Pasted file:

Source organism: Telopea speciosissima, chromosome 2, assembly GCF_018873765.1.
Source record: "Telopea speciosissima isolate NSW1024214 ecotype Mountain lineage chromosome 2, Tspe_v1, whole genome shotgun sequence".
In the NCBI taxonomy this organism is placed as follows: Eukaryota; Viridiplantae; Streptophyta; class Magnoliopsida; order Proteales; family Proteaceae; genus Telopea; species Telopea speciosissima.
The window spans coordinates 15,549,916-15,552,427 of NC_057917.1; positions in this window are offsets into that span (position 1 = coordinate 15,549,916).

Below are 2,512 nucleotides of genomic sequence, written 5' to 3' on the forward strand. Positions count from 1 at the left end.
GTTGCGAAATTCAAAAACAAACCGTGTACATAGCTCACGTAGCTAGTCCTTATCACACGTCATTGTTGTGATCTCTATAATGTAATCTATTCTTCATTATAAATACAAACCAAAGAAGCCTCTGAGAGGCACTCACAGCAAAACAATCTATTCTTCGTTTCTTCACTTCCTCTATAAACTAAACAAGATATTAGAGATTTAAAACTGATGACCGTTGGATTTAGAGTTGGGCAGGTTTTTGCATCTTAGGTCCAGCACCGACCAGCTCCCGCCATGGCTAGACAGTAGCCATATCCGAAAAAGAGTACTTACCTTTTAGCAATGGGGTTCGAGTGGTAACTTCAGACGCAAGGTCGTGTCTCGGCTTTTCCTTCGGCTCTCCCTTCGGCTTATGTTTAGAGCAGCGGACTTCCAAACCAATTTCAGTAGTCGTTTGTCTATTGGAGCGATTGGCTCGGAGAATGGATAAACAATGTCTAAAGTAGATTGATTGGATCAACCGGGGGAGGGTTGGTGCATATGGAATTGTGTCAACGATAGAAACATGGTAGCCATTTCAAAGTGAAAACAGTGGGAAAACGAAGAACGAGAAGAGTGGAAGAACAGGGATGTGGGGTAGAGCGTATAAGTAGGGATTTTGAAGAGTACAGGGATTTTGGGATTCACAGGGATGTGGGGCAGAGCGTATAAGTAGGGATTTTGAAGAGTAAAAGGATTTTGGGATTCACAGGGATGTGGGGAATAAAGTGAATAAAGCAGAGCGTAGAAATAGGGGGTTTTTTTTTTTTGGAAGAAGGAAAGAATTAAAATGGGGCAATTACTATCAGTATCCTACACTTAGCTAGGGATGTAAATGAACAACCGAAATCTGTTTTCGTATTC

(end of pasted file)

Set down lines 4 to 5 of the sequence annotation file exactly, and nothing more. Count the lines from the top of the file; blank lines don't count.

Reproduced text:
The window spans coordinates 15,549,916-15,552,427 of NC_057917.1; positions in this window are offsets into that span (position 1 = coordinate 15,549,916).

Below are 2,512 nucleotides of genomic sequence, written 5' to 3' on the forward strand. Positions count from 1 at the left end.